The condition of mappo, then, is twofold. The first over-arching factor being described in this verse is an aspect of a declining cyclic age, known in the Abhidharma as a kalpa. A kalpa is so long that the Buddhist texts frequently use the metaphor of a sparrow brushing the Himalayas with a wing once a year. The time that it would take the sparrow to wear down the Himalaya in this way is a kalpa. We are in the downward slide of the current kalpa. Into this declining kalpa comes Shakyamuni and teaches the dharma 'in the age of five defilements'. As the kalpa continues to decline we also draw away from him in time and space, thus compounding the profound significance of the last age.

The attenuation of our links with Shakyamuni brings with it uncertainty about the teaching, arguments about its contents and the rise of religions and ideologies that are based on greed, anger and delusion. Instead of showing us the way to overcome these 'three roots (in, Sk. hetu) of evil' they use these negative forces to gain power and popularity. As T'an-luan taught, such religions and ideologies confuse followers of the dharma and also serve to entrench the anterior sources of suffering.

The ideas presented with immense power in Shinran's Songs of the Dharma Ages, or Shozomatsu Wasan, carry two contrasting themes: the first is the sense of degeneration and loss that pervaded the Buddha sasana in his time; the second is the gleaming, inconceivable and joyous light of Amida Buddha. The verses of this volume are, as far as I am concerned, the most sublime religious writing ever to have been produced. They are bound hand and foot with the verities of our anguished human existence, while singing of transcendence and joy. Of greater significance than anything else, though, is the way that Shinran found the age of mappo within his own heart and mind. It is at this point that he truly speaks to us.

For many of us, our initial contact with the Shozomatsu Wasan is somewhat confronting. We are simply not used to facing up to the reality of decline, decay, loss and corruption. From the cradle we learn to interpret terms like 'evolution' as 'progress', rather than 'adaptation'. We live with the illusion that technology is moving us forwards and upwards; and we are oblivious to its underlying themes. For example, we benefit from and use technology - and, why not? - but we forget its cost. We are hand-cuffed in a Faustian compact for the most important utilities in our lives.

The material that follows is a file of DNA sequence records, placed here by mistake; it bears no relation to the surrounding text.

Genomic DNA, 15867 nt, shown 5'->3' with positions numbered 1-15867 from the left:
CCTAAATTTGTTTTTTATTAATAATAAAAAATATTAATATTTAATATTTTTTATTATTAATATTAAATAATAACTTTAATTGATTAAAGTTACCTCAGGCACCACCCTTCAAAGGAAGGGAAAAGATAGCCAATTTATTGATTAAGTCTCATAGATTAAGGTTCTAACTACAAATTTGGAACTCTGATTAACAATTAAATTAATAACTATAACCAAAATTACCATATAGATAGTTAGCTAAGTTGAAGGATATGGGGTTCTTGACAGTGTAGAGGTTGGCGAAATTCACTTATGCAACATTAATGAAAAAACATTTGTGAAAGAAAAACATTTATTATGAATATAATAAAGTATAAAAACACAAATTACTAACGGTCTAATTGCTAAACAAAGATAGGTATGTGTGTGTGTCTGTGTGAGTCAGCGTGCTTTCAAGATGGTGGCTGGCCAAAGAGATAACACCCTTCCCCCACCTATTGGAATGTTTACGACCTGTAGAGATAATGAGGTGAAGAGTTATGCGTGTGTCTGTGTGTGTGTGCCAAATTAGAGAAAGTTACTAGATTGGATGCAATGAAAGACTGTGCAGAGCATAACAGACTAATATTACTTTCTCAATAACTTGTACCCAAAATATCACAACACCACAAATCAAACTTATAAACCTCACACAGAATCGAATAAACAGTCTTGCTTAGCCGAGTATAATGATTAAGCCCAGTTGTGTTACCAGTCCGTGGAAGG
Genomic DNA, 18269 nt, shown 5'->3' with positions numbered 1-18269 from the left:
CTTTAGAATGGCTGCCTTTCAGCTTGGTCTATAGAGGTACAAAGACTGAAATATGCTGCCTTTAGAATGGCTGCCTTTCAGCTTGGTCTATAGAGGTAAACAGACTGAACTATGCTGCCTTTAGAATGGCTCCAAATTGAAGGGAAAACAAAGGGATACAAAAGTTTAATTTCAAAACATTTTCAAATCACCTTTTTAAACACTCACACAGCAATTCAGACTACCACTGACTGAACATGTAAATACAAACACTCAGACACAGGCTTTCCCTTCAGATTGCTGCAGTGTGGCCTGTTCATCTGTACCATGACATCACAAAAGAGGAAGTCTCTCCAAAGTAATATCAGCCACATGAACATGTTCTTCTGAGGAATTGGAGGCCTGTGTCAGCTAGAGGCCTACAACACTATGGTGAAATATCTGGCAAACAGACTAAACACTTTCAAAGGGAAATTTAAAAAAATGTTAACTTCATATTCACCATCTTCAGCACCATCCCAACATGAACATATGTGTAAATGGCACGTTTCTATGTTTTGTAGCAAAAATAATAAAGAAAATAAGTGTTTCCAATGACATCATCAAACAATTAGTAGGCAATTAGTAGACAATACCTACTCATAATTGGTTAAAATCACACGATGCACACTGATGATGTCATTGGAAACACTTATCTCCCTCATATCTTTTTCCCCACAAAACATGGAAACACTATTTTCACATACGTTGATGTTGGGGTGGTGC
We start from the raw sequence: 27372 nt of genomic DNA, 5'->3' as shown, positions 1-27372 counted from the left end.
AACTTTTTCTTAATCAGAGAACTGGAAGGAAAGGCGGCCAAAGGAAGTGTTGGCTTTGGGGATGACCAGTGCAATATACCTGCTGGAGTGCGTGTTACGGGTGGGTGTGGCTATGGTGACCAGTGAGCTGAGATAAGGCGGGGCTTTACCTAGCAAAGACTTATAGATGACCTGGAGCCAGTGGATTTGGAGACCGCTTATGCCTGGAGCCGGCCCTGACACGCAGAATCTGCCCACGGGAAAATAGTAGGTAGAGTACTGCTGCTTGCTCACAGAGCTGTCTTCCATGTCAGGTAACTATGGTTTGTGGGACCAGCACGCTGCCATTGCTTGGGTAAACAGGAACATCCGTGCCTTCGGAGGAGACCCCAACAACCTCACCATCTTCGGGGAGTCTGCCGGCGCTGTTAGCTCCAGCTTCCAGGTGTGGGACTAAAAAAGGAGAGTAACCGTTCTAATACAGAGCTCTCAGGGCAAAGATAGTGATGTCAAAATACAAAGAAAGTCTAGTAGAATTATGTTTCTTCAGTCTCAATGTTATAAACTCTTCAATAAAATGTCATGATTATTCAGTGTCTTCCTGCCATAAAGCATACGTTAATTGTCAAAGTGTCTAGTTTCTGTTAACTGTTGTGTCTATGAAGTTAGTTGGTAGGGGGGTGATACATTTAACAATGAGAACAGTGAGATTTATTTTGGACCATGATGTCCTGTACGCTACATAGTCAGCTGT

We choose to forget the complexity of living and deny its bitter-sweet nature. Most people who read these notes live in places, which have a 'high standard of living' - well above the annual average individual world income of approximately AUS$7,500. While a billion people in the world fight the discomfort of over consumption, twenty-six million children die of starvation every year. The comfort and well-being of one group taxes and drains the resources and lives of others. It is very hard to live with a consciousness of these contradictions. Indeed, I don't think we can. When it comes to the human condition, our hearts move us to do what we can for good.

The Shozomatusu Wasan make clear that for a sound spiritual life we need to take account of those things that we are inclined to describe as 'negatives', or as the 'dark' side. Needless to say, this kind of dualism is not really a part of the Buddha-dharma. In this darkness, Shinran was inspired by the light of the Buddha to see and rejoice in another reality:

This Tathagata pervades the countless worlds; it fills the hearts and minds of the ocean of all beings. Thus, plants, trees, and land all become Buddha.1


1: CWS, p. 461.